Researchers found that patients with short telomeres, indicating more rapidly aging blood cells, were 50 percent more likely to have exacerbations (new or increased respiratory symptoms) and nine times more likely to die than those with normal blood telomeres. Patients with short telomeres also experienced worse health status and poorer quality of life. Health status was measured using the St. George's Respiratory Questionnaire (SGRQ), which included assessment of daily activities, , and perceived psychological impact.

"The good news is that these differences were not observed when patients with short telomeres were treated with daily azithromycin therapy," reported Dr. Sin. "This suggests that this biomarker may help select those with COPD who will benefit most from azithromycin treatment. Peripheral leukocyte telomeres are readily accessible and easy to measure; thus, they may represent a clinically translatable biomarker for patient risk-stratification and identifying individuals at increased risk of poor patient-centered outcomes in COPD."

Explore further: Precision genomics point the way to mutations associated with accelerated aging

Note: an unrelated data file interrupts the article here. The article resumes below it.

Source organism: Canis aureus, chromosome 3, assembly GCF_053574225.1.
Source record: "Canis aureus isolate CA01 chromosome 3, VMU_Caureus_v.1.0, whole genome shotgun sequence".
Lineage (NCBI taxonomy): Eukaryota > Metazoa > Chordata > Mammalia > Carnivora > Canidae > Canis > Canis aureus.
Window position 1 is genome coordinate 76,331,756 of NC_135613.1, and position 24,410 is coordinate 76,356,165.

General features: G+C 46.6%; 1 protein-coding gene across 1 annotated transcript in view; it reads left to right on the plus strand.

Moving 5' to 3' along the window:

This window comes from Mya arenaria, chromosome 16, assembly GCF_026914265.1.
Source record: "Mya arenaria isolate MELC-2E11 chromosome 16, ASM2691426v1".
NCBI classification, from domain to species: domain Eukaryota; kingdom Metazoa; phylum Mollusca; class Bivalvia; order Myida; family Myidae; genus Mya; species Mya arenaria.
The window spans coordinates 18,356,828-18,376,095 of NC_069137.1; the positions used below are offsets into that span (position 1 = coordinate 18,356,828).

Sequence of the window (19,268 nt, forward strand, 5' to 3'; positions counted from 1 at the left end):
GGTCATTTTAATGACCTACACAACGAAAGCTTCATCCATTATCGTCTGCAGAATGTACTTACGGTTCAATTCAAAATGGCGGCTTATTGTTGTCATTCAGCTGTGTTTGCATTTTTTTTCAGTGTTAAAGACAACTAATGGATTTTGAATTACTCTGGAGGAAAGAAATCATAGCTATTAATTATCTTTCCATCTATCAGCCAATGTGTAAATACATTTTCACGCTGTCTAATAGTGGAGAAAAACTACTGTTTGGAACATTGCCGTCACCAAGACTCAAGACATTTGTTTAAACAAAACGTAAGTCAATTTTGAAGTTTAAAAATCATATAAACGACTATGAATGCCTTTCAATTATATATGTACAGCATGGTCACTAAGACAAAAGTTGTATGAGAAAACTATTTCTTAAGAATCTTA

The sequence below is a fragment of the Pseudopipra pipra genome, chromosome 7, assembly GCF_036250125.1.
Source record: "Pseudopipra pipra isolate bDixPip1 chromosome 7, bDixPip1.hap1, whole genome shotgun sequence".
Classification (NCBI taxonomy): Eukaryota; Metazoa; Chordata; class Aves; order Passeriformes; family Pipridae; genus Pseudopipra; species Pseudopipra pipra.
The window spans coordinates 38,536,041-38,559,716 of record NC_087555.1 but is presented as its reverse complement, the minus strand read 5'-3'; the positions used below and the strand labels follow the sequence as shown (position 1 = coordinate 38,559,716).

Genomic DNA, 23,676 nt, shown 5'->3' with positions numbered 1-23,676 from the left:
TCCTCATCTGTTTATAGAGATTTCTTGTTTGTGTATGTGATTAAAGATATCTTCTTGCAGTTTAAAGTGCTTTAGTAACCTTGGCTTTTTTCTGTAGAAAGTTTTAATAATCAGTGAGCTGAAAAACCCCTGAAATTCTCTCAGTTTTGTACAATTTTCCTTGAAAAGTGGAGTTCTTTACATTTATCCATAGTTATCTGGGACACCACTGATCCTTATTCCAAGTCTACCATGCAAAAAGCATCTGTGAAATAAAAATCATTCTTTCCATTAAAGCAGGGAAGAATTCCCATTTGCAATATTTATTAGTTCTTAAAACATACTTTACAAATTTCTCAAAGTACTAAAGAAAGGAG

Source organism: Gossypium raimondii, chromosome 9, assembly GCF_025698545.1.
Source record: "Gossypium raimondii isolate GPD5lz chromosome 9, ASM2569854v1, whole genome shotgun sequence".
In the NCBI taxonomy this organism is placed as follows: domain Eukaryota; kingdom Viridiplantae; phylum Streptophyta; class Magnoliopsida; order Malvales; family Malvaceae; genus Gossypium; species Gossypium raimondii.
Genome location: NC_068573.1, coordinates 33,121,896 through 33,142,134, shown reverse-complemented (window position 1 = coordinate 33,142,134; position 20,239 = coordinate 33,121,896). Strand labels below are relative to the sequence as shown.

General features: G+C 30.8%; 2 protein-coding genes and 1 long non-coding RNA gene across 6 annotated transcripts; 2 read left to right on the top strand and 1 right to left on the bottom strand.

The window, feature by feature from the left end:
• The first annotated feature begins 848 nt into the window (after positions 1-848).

More information: "Relationship of Absolute Telomere Length with Quality of Life, Exacerbations, and Mortality in COPD," CHEST (2018). DOI: 10.1016/j.chest.2018.05.022

Related Stories

Precision genomics point the way to mutations associated with accelerated aging

July 5, 2018
Mayo Clinic researchers are using precision genomics to search for undiscovered, inheritable genetic mutations that cause accelerated aging. In a study recently published in Mayo Clinic Proceedings, researchers conducted ...

$89 test kit claims to determine how well your cells are aging. Does it work?

November 28, 2016
A new $89 test claims to calculate the age of the DNA in your cells and tell you how well you are aging. The test, called TeloYears, is the newest in a bunch of mail-order kits that measure the length of telomeres, the caps ...

Anxiety linked to shortened telomeres, accelerated aging: research

July 11, 2012
(Medical Xpress) -- Is anxiety related to premature aging? A new study by researchers at Brigham and Women's Hospital (BWH) shows that a common form of anxiety, known as phobic anxiety, was associated with shorter telomeres ...

New test more effective at predicting survival in blood cancer patients

May 10, 2017
Technology that can detect the length of small DNA structures in cancer cells could hold the key to predicting the outcome of patients with two different types of blood cancer. The test, used in conjunction with current methods, ...